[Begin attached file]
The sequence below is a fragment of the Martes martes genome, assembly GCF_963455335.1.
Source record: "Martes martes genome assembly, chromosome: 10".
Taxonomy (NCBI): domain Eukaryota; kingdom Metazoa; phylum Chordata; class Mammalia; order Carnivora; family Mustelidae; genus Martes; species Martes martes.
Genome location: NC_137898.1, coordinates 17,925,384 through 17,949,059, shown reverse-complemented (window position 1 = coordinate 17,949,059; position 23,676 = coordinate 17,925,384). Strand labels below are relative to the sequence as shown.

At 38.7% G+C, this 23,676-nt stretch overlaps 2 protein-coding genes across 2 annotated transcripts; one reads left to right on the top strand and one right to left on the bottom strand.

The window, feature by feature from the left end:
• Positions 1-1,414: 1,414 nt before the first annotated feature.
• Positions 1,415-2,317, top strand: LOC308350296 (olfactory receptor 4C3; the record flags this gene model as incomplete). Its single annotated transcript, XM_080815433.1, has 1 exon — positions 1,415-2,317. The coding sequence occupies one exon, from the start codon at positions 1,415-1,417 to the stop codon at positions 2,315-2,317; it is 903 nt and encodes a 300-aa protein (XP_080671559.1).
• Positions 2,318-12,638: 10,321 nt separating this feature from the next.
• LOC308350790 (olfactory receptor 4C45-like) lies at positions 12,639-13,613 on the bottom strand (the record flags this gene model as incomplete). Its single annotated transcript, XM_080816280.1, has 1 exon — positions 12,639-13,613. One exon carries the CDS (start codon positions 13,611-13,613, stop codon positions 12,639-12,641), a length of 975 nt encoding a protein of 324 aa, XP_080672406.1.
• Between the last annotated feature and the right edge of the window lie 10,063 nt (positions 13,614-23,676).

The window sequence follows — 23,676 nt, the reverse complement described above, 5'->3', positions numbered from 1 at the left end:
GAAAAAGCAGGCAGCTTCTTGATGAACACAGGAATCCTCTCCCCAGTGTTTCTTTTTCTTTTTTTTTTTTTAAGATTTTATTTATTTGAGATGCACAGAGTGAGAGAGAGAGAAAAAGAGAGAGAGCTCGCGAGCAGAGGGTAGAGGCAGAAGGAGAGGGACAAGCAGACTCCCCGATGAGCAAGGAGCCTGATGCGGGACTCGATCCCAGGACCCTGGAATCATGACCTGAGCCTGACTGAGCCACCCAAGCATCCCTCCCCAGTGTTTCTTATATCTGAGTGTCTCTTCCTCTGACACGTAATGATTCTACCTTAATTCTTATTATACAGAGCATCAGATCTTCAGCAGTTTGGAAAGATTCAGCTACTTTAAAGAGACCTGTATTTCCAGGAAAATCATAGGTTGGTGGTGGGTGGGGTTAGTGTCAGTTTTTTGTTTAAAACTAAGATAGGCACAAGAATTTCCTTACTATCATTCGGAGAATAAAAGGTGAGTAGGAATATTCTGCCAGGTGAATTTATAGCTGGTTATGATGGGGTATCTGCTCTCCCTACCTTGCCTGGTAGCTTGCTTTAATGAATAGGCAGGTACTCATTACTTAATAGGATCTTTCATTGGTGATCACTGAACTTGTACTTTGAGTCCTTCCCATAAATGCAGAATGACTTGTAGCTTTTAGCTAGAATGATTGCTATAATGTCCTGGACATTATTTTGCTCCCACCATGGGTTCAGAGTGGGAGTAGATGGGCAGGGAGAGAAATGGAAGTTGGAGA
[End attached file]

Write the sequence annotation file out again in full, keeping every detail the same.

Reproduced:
The sequence below is a fragment of the Martes martes genome, assembly GCF_963455335.1.
Source record: "Martes martes genome assembly, chromosome: 10".
Taxonomy (NCBI): domain Eukaryota; kingdom Metazoa; phylum Chordata; class Mammalia; order Carnivora; family Mustelidae; genus Martes; species Martes martes.
Genome location: NC_137898.1, coordinates 17,925,384 through 17,949,059, shown reverse-complemented (window position 1 = coordinate 17,949,059; position 23,676 = coordinate 17,925,384). Strand labels below are relative to the sequence as shown.

At 38.7% G+C, this 23,676-nt stretch overlaps 2 protein-coding genes across 2 annotated transcripts; one reads left to right on the top strand and one right to left on the bottom strand.

The window, feature by feature from the left end:
• Positions 1-1,414: 1,414 nt before the first annotated feature.
• Positions 1,415-2,317, top strand: LOC308350296 (olfactory receptor 4C3; the record flags this gene model as incomplete). Its single annotated transcript, XM_080815433.1, has 1 exon — positions 1,415-2,317. The coding sequence occupies one exon, from the start codon at positions 1,415-1,417 to the stop codon at positions 2,315-2,317; it is 903 nt and encodes a 300-aa protein (XP_080671559.1).
• Positions 2,318-12,638: 10,321 nt separating this feature from the next.
• LOC308350790 (olfactory receptor 4C45-like) lies at positions 12,639-13,613 on the bottom strand (the record flags this gene model as incomplete). Its single annotated transcript, XM_080816280.1, has 1 exon — positions 12,639-13,613. One exon carries the CDS (start codon positions 13,611-13,613, stop codon positions 12,639-12,641), a length of 975 nt encoding a protein of 324 aa, XP_080672406.1.
• Between the last annotated feature and the right edge of the window lie 10,063 nt (positions 13,614-23,676).

The window sequence follows — 23,676 nt, the reverse complement described above, 5'->3', positions numbered from 1 at the left end:
GAAAAAGCAGGCAGCTTCTTGATGAACACAGGAATCCTCTCCCCAGTGTTTCTTTTTCTTTTTTTTTTTTTAAGATTTTATTTATTTGAGATGCACAGAGTGAGAGAGAGAGAAAAAGAGAGAGAGCTCGCGAGCAGAGGGTAGAGGCAGAAGGAGAGGGACAAGCAGACTCCCCGATGAGCAAGGAGCCTGATGCGGGACTCGATCCCAGGACCCTGGAATCATGACCTGAGCCTGACTGAGCCACCCAAGCATCCCTCCCCAGTGTTTCTTATATCTGAGTGTCTCTTCCTCTGACACGTAATGATTCTACCTTAATTCTTATTATACAGAGCATCAGATCTTCAGCAGTTTGGAAAGATTCAGCTACTTTAAAGAGACCTGTATTTCCAGGAAAATCATAGGTTGGTGGTGGGTGGGGTTAGTGTCAGTTTTTTGTTTAAAACTAAGATAGGCACAAGAATTTCCTTACTATCATTCGGAGAATAAAAGGTGAGTAGGAATATTCTGCCAGGTGAATTTATAGCTGGTTATGATGGGGTATCTGCTCTCCCTACCTTGCCTGGTAGCTTGCTTTAATGAATAGGCAGGTACTCATTACTTAATAGGATCTTTCATTGGTGATCACTGAACTTGTACTTTGAGTCCTTCCCATAAATGCAGAATGACTTGTAGCTTTTAGCTAGAATGATTGCTATAATGTCCTGGACATTATTTTGCTCCCACCATGGGTTCAGAGTGGGAGTAGATGGGCAGGGAGAGAAATGGAAGTTGGAGA